The biggest improvement in Destiny 2 over it’s predecessor is the mission design and variety. The main campaign adopts a more set piece driven experience, distancing itself from the repetitive “Hey, protect me from those bad guys for 10 minutes while I do something over here” sections of the original game. There’s nothing revolutionary here – some of this is just better framing which alleviates much of the monotony – but the game is much more action packed, slicker and varied than its predecessor and its peers.

The pacing has also been vastly improved. No longer are you constantly staring at the fantastic sci-fi and fantasy-esque environments down the barrel of a gun. Destiny 2 gives you time to breath and leaves room to build atmosphere instead of covering the landscape in a constant stream of foes. There are moments in the game when it feels like crawling through the tunnels of Aliens or walking the long corridor of the Event Horizon. They’re tense, opting for quick snap fire fights rather than long prolonged battles (of which there are still plenty to keep you busy).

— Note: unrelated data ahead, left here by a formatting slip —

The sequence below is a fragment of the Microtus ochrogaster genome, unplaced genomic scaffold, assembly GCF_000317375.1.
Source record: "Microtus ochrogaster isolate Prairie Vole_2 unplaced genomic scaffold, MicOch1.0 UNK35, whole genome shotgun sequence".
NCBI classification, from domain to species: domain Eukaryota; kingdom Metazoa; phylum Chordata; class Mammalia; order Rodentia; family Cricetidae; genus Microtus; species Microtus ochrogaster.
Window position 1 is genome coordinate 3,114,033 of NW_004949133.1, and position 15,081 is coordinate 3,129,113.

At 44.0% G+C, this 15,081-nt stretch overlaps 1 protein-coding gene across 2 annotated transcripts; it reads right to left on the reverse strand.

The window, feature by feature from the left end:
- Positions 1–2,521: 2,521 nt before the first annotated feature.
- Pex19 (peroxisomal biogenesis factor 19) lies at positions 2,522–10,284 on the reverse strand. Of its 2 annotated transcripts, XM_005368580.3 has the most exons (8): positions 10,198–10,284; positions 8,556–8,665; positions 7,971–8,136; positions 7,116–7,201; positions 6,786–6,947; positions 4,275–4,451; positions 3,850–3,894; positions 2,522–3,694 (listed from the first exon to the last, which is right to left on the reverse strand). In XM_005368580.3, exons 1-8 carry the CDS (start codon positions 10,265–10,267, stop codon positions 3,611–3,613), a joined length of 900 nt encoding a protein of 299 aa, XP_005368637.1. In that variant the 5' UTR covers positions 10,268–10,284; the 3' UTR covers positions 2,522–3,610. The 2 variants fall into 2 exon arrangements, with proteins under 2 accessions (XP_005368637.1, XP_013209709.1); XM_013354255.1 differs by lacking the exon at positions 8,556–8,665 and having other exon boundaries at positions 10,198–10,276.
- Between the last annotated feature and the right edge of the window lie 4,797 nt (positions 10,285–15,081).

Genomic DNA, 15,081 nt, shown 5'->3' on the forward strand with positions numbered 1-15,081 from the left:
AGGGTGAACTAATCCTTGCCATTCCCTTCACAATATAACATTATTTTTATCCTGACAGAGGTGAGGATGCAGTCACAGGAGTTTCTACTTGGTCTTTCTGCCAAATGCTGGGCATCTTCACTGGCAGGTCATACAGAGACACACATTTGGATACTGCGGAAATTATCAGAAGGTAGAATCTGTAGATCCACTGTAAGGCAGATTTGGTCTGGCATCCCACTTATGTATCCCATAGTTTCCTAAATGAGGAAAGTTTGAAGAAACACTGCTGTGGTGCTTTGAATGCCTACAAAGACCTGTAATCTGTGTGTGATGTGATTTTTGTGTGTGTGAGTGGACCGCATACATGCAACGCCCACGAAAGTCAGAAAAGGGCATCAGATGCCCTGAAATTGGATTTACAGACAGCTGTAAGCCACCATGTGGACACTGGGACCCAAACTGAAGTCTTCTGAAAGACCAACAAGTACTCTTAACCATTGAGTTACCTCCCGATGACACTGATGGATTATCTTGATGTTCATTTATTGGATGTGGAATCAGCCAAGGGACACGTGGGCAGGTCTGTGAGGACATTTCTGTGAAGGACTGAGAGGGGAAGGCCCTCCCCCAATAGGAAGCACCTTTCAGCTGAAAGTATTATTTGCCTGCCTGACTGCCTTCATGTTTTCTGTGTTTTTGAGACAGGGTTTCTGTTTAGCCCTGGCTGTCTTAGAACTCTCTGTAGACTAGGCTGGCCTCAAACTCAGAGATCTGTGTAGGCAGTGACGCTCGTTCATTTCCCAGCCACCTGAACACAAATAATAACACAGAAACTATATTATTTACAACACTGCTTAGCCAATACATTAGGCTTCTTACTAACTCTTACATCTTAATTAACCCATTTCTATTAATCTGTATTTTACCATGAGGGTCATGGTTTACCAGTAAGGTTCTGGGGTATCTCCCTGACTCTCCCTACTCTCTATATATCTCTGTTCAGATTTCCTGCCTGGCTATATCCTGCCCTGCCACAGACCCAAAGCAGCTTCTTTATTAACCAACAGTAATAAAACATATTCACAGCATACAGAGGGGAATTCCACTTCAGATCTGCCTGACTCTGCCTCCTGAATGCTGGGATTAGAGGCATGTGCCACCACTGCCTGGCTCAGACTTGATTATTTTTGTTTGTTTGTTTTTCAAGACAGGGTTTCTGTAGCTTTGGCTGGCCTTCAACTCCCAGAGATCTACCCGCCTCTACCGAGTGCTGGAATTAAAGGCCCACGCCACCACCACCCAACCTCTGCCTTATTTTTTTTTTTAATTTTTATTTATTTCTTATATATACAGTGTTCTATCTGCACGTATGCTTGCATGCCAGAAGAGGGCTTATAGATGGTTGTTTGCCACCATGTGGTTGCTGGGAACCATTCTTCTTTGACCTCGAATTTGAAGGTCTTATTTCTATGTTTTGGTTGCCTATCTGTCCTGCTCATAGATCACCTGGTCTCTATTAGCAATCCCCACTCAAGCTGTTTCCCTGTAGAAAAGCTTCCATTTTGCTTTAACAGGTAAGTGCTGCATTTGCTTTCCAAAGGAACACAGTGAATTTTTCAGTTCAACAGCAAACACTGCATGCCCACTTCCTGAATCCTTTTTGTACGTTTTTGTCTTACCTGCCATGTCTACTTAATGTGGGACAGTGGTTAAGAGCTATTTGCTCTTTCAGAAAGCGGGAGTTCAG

Thankfully, the sublime “gun-feel” of the original Destiny still remains here. Each piece of gear feels like it has its own mini-persona. It’s easy to fall in love with the way a weapon sounds or looks as well as the way it pops the heads of the Fallen in an oh-so-satisfying sound effect as vapour escapes their body. The gear system has been tweaked since the original too, making it much more generous so that getting the guns you want isn’t so much of a grind and what you’re wielding is much more of a personal preference over what you’re stuck with.